There are many apocryphal stories in the classical-music world, but the one in which Frederick the Great challenged Bach to improvise a six-part fugue on a theme of the king's own invention is true, and The Musical Offering was, after a period of further reflection, the result. As with all the works of Bach's later years, the work is both great art and a "teaching piece," which shows everything that he thought could be done with the king's theme. The Trio Sonata based on the theme is the only major piece of chamber music from Bach's last decades in Leipzig, and that makes the work and essential cornerstone of any Bach collection. This performance, led by Neville Marriner, is both polished and lively, and very well recorded. At a "twofer" price, coupled with The Art of Fugue, it's the preferred version of the work on modern instruments.
It would be no exaggeration to name Antonio Vivaldi as the “pioneer of the bassoon concerto”. The first milestone in the emancipation of the bassoon, until the beginning of the 17 century exclusively used as a basso continuo instrument, for which the part wasn’t even written out, was a series of nine virtuoso bassoon sonatas published by Giovanni Antonio Bertoli in 1645.
Violinist Joshua Bell and cellist Steven Isserlis are joined by two acclaimed musical forces - pianist Jeremy Denk and the Academy of St Martin in the Fields, of which Bell is Music Director – in a landmark joint recording, For the Love of Brahms (Sony Classical). Available September 30, 2016, the new album is a unique project that features works of Brahms and Schumann that Bell calls “music about love and friendship.” Bell, Isserlis and Denk unite here in Brahms’s first published chamber work, the Piano Trio in B Major, Op. 8 in its rarely performed original 1854 version. Isserlis also joins Bell – as violin soloist and director – and the Academy of St Martin in the Fields in Brahms’s last orchestral work, the celebrated Double Concerto (for Violin and Cello) in A Minor, Op. 102. Bell, Isserlis and members of the Academy also offer the first recording of an unusual coupling: the slow movement of Schumann’s rarely heard Violin Concerto, in a version for string orchestra made by Benjamin Britten, who also added a short coda.
There are many anthologies of late nineteenth and early twentieth century English music available but this collection from Decca is one of the finest. Neville Marriner directs the Academy of St Martins-in-the-Fields in a programme of popular favourites and lesser known works collected from a number of LP's recorded between 1968 and 1981. The late analogue Decca sound is superb and the orchestra and conductor are totally in tune with the music.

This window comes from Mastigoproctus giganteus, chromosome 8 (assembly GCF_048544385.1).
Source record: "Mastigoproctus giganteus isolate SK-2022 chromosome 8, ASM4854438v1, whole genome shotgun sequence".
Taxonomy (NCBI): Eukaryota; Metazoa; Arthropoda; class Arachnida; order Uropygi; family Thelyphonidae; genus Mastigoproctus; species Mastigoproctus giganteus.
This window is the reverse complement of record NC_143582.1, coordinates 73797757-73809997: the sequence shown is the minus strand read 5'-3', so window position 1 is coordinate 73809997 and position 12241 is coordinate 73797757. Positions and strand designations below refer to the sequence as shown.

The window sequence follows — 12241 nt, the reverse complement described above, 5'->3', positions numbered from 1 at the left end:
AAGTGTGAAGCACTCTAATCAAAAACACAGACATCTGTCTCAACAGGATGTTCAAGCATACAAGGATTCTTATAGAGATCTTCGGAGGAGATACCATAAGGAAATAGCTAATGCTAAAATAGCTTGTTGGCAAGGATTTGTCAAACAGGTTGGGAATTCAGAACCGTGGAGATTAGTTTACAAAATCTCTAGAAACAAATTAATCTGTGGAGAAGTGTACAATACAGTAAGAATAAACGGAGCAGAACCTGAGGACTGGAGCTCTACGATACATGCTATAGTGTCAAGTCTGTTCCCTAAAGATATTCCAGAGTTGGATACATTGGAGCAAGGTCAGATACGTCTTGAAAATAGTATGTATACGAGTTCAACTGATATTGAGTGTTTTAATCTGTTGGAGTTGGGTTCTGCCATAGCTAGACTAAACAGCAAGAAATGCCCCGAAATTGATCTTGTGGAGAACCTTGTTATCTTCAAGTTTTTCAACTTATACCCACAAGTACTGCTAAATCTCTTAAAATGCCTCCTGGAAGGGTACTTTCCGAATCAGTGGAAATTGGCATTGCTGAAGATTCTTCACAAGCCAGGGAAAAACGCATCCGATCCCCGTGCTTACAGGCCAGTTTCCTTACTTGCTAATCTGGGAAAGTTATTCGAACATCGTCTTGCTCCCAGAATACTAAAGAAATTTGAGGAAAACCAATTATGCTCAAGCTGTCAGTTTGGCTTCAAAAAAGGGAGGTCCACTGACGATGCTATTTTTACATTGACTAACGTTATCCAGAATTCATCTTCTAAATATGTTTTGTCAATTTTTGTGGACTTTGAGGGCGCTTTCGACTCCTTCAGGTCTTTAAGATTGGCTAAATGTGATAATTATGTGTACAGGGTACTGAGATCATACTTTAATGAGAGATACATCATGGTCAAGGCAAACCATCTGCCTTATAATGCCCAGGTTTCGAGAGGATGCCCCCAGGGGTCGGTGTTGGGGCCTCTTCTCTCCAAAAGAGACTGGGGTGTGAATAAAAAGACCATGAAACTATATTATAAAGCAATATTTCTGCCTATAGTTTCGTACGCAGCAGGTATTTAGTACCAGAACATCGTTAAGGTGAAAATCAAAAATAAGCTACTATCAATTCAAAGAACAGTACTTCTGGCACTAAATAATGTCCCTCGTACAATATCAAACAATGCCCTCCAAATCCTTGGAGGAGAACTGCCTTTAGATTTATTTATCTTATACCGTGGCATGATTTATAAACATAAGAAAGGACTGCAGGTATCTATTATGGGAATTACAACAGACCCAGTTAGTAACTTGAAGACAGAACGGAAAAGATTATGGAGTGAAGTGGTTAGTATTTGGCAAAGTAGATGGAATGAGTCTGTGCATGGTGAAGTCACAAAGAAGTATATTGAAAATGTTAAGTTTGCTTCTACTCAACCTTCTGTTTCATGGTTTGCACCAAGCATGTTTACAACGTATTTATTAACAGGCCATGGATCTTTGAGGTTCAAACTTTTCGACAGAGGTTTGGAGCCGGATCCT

This remarkable romantic melodrama was all but forgotten after it was cold-shouldered by its original Venetian audience in 1835. This completely new performing edition reveals it as a vocal showcase of huge variety. Bruce Ford takes the title role, giving a bravura performance as the Burgundian duke caught in tragic conflict between love and duty. Jennifer Larmore and Elizabeth Futral are the rival leading ladies, whose final confrontation is a duet of exceptional virtuosity.
Some of the most brilliant writing of the 19th century is found in the nine operas Rossini wrote for the Teatro san Carlo in Naples. Ricciardo e Zoraide is the fifth of these, written in 1818. In the opera, Ricciardo, Zoraide’s persistent and ingenious suitor, comes to the rescue and saves her by devious means. Bruce Ford and William Matteuzzi recreate their spectacular tenor partnership of the 1990 Rossini Opera Festival revival. Nelly Miricioiu, Della Jones and Alastair Miles complete a starry cast.
Håkan Hardenberger has earned a reputation of breaking new ground for the trumpet, commissioning works from the world’s foremost composers. On this disc, he shows a different side to himself in arrangements of his favourite songs and film themes.
On this disc, we feature the works of three composers – Vincent d’Indy, Ernst Krenek, and Erwin Schulhoff – who all in the mid- to late-1920s adopted neoclassicism and chose to write works in the neo-baroque concerto grosso style, using a combination of a small orchestra and a small group of soloists. D’Indy wrote the Concert, his last orchestral piece, at the age of seventy-five.